Anyhdro-2-(2-anilinovinyl)-3-(3-sulfopropyl) thiazolinium hydroxide (6.53g), sarcosine (1.0g), and acetic anydride (40 ml) were mixed in a flask, which was then placed in an oil bath preheated to 100 C. and triethylamine (5.05 g) was added immediately. The mixture was stirred and heated for 5 minutes, cooled to room temperature, and diluted to 250 ml with CH3 CN. The mixture was chilled and the precipitate collected, washed with CH3 CN, then ethyl ether, and dried. This solid was dissolved in 175 ml boiling methanol containing about 1% acetic acid and filtered hot. To the hot solution was added 1 g sodium acetate dissolved in 15 ml water. The mixture was then cooled while stirring for about 1 hour. The solid was collected washed with methanol containing about 1% acetic acid, then ethyl ether, and dried to yield 2.51 g of Dye 1. λ-max-582 mn (H2 O), β-max=14.81104. NMR and combustion analyses were consistent w the assigned structure.

EXAMPLE 1

The emulsion was spectrally sensitized with 100mg spectral sensitizer II/mole AgX and coated at 4.0 g Ag/m2 together with a gelatin overcoat on subbed polyester film. The coating was exposed on a simple wedge spectrometer and processed in a rapid access processor under the following conditions:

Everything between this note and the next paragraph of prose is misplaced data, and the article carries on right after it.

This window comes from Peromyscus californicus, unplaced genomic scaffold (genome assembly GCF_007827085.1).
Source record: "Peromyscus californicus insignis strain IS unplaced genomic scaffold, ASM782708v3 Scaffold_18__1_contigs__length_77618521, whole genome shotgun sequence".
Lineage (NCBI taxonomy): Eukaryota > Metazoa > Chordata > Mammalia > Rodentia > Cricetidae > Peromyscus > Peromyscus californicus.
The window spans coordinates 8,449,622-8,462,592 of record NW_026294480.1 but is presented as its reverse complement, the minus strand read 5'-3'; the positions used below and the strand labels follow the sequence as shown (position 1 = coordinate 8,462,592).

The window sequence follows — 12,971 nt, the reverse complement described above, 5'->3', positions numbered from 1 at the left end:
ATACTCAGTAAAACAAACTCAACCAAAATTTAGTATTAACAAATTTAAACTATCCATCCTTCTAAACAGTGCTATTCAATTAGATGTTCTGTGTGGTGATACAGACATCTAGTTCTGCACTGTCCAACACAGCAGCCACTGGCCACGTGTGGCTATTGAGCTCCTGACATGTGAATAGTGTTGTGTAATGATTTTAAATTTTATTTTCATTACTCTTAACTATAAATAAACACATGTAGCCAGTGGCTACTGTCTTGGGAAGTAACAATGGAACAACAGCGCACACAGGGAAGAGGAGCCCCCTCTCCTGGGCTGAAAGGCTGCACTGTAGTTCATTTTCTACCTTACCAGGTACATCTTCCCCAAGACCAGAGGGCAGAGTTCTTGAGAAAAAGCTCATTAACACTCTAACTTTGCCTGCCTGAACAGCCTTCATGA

______________________________________Developer    Kodak Rapid Scanner Developer                         30S @ 38 C.    (1:4)Fixer    Kodak Rapid Fix + Hardener                         30S @ 38 C.Wash     Running Tap Water    30SDry      Hot Air______________________________________

The resulting image showed that the film had peak photographic sensitivity at 630-640nm and low sensitivity at 450-500nm. The transmission spectrum of the non image area of the processed film showed no dye retention.

EXAMPLE 2

The emulsion was spectrally sensitized with 50 mg spectral sensitizer II/mole AgX and coated at 1.38 g Ag/m2 together with a gelatin supercoat including a water soluble fluorescent whitener having the structure ##STR4## (66 mg/m2) on resin coated paper support. The coating was exposed as in Example 1 and processed in a rapid access processor under the following conditions:

______________________________________Developer    Kodak Liquid Phototypesetting                        33S @ 32 C.    DeveloperFix      Kodak Rapid Fix + Hardener                        33S @ 32 C.Wash     Running Tap Water   33SDryer    Hot Air______________________________________

The paper had peak photographic sensitivity at 630-640nm and low sensitivity at 450-500nm. The reflection spectrum of the non image area of the processed paper (Pacific Spectrogard) shows only a small amount of retained dye and the processed paper has a pleasing background appearance.

EXAMPLE 3

The emulsion was spectrally sensitized with 50mg spectral sensitizer II/mole AgX and additionally doctored with a latex polymer containing imbibed a water insoluble fluorescent whitener having the structure ##STR5## (laydown=30 mg/m ) together with a gelatin overcoat on resin coated paper support.

The photographic spectral sensitivity of the coating was similar to that obtained for Example 2. The reflection spectrum of the processed paper showed that in this case no spectral sensitizer was retained and the coating had a pleasing background appearance.

EXAMPLE 4